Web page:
Yamato was originally a region in Nara, and then it became the ancient name of Japan. Now, it’s pretty much a synonym for Japan.
Thus, its name can be translated as “Japan green”.
History of Yamatomidori
In the Nara prefecture agricultural research center, seeds from zairai tea plants coming from the same prefecture were planted and the best offspring was selected.
It was registered in 1953 as cultivar number 10 with the name Yamatomidori.
Its purpose is sencha production, and overall it makes a good quality tea.
Characteristics of Yamatomidori
This is a late-budding cultivar, which gives it a strong resistance to cold weather. It can be harvested 10 days later than Yabukita.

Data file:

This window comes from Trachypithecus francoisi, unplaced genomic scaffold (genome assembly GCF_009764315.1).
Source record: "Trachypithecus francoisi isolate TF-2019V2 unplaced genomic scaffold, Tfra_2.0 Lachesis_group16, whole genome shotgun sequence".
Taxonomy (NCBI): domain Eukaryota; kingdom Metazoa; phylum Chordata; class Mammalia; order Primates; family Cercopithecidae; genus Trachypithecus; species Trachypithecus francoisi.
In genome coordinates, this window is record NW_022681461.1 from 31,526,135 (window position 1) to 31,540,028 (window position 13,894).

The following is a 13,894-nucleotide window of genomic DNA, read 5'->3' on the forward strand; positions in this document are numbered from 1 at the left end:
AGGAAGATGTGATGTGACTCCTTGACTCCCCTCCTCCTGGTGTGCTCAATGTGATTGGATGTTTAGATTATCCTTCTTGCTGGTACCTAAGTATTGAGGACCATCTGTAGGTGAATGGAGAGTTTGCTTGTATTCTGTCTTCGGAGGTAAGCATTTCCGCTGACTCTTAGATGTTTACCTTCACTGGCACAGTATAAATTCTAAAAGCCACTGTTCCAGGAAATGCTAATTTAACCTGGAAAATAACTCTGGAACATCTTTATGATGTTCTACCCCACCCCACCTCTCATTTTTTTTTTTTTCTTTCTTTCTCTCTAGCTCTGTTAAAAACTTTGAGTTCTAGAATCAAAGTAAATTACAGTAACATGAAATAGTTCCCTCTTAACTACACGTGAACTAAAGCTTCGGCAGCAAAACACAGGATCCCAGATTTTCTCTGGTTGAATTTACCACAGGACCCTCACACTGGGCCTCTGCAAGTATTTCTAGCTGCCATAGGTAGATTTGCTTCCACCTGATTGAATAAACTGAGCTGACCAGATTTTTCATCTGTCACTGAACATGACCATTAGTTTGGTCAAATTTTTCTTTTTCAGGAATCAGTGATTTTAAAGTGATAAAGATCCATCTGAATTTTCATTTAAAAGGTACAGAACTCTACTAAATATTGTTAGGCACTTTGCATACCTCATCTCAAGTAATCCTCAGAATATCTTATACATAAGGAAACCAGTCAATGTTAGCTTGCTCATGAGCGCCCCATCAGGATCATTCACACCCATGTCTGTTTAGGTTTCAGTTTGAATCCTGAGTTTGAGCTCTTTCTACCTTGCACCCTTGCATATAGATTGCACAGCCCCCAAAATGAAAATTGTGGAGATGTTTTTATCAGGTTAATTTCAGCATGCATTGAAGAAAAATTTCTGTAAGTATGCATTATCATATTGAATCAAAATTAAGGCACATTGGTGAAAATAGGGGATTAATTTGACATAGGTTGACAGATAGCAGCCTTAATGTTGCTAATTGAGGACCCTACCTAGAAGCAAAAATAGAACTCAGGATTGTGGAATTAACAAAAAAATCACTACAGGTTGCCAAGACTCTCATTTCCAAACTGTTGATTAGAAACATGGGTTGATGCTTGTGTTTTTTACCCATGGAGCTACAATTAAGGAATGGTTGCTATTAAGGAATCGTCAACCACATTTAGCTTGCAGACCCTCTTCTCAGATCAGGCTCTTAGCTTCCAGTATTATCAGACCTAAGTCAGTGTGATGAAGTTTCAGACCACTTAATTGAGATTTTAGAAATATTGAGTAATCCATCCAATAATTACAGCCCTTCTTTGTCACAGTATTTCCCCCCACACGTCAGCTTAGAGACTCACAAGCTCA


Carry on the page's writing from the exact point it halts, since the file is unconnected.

The leaves are elongated and elliptical, about a medium size, and have a dark green color.
However, it appears that the yield at harvest isn’t so good.
This cultivar is unfortunately very difficult to find and has been largely replaced by newer cultivars. Only a few tea fields in Nara prefecture cultivate it.
I was only able to find that one picture above, and needless to say, I haven’t tried a tea made with Yamatomidori.